By John Proefrock, SRC Intern
When you think of organized crime your mind probably drifts towards the mafia and cartel or the dramatized versions of these organizations that show up in TV shows and movies. So, it may come as a shock to some that there is a direct threat from organized crime to the future of a sustainable ocean economy. Organized crime in the fisheries industry isn’t a new issue, even Al Capone utilized the commercial fishing industry to smuggle rum during prohibition (Ensign, 2001), but there is a lack of awareness on the international stage to the danger that crime organizations can have on maritime industries. The goal of Witbooi et. al. (2020) is to provide the current state of knowledge on organized crime in the fisheries sector so that the information can be distributed and acted on by nations which have a vested interest in the growth of a safe and sustainable ocean economy.
Organized crime on the sea is not as lighthearted as The Pirates of the Caribbean would have you believe. These organizations indiscriminately use illegal fishing practices to obtain copious amounts of sea life. The illegal catch is then sold on the market to unsuspecting consumers using fraudulent documentation, often undercutting the ethically sourced seafood and perpetuating the cycle of harmful practices. One example of such an operation is the case of The Viking, a ship that was detained in Indonesian waters by the Indonesian Navy. This ship was illegally catching and selling Patagonian Toothfish, Dissostichus eleginoides. The operators of the ship were utilizing illegal gillnets, the most discarded fishing equipment in the commercial sector, meaning that many end up entangling whales and other large sea fauna (Shester et. al, 2011). Use of nets over 2.5km long is punishable by 5 years in jail and a fine up to $150,000 US dollars. These fishermen also reported to a organizer who profited from the illegal sale.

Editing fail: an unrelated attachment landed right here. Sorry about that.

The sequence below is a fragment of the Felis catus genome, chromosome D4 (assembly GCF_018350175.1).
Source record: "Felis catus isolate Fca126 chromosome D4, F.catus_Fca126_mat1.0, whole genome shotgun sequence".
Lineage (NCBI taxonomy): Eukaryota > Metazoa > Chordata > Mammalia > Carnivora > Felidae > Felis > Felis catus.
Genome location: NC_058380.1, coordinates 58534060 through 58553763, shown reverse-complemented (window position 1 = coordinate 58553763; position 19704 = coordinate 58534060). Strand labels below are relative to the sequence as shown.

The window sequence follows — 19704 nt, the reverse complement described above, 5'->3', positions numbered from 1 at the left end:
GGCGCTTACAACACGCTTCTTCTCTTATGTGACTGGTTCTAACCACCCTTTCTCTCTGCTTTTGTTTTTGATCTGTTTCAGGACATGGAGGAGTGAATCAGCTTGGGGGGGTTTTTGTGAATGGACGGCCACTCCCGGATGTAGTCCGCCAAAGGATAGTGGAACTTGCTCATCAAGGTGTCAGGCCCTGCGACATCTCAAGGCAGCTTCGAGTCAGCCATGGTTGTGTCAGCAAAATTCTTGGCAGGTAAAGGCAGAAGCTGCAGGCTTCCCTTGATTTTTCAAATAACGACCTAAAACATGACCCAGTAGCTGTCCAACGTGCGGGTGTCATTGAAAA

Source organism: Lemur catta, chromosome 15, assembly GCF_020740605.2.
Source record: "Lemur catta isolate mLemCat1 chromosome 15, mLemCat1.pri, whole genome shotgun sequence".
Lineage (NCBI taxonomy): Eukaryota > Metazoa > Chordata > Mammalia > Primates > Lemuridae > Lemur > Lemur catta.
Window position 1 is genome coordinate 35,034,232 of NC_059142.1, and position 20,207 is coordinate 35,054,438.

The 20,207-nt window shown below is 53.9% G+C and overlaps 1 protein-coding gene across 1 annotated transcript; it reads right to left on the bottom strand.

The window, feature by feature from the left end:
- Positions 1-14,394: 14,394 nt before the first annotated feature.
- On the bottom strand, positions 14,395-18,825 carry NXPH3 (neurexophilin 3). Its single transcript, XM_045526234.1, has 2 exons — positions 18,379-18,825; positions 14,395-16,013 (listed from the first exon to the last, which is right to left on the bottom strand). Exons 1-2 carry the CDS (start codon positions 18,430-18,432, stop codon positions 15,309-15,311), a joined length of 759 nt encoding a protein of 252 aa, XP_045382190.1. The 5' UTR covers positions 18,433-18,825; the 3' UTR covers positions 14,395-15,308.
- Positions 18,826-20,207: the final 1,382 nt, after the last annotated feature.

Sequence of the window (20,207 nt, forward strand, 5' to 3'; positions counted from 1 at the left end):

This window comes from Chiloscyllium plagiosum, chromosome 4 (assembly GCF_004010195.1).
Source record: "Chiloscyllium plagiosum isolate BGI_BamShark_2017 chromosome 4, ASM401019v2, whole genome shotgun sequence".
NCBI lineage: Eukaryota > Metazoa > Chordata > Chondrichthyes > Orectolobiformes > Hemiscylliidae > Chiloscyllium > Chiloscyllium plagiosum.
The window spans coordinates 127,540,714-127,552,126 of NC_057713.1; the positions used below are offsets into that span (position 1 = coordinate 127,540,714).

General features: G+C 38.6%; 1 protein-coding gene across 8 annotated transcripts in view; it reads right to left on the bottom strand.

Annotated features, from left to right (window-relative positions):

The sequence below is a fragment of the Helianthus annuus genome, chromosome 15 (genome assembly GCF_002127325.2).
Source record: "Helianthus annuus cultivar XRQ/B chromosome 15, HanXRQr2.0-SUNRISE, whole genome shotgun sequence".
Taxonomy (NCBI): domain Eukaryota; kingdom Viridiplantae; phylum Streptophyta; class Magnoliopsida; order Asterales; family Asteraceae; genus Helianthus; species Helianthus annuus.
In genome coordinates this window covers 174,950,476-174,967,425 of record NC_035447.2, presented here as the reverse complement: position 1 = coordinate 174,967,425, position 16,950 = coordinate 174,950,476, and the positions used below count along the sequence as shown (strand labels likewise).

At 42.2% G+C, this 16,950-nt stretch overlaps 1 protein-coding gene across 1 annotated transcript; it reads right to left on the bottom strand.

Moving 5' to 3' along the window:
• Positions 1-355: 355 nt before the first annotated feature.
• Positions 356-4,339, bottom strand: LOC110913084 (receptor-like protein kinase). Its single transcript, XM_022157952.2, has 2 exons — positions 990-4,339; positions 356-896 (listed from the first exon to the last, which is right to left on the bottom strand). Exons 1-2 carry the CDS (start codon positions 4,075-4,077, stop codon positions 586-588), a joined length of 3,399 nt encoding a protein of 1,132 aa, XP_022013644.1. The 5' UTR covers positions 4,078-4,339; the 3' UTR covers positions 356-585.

Aside from fisheries violations, organized crime on the ocean also encompasses fraud, money laundering, smuggling/drug trafficking, corruption and forced labor. The challenge associated with dealing with this wide variety of issues boils down to a couple main points. The first is a lack of national prioritization due to a lack of information and the difficulty associated with investigating claims of illegal activity. There is also the issue of unclear jurisdiction, or who can actually act on crime that has been observed and a lack of capacity and skillset of law enforcement to deal with organized crime on the high seas.
Positive developments in this field would include the strengthening of international cooperation to create a wide-sweeping net of jurisdiction so that no illegal operation flies under the radar, with a constant exchange of information and intelligence. Training the law enforcement agencies to deal with this specific breed of crime would also prove beneficial to the future of sustainable fisheries. These steps can ensure the future of our oceans and a sustainable maritime economy.
Ensign, Eric S. Intelligence in the Rum War at Sea, 1920-1933. Joint Military Intelligence Coll Washington Dc, 2001.
Shester, Geoffrey G., and Fiorenza Micheli. “Conservation Challenges for Small-Scale Fisheries: Bycatch and Habitat Impacts of Traps and Gillnets.” Biological Conservation, vol. 144, no. 5, 2011, pp. 1673–1681., doi:10.1016/j.biocon.2011.02.023.
Witbooi, Emma, et al. “Organized Crime in the Fisheries Sector Threatens a Sustainable Ocean Economy.” Nature, vol. 588, no. 7836, 2020, pp. 48–56., doi:10.1038/s41586-020-2913-5.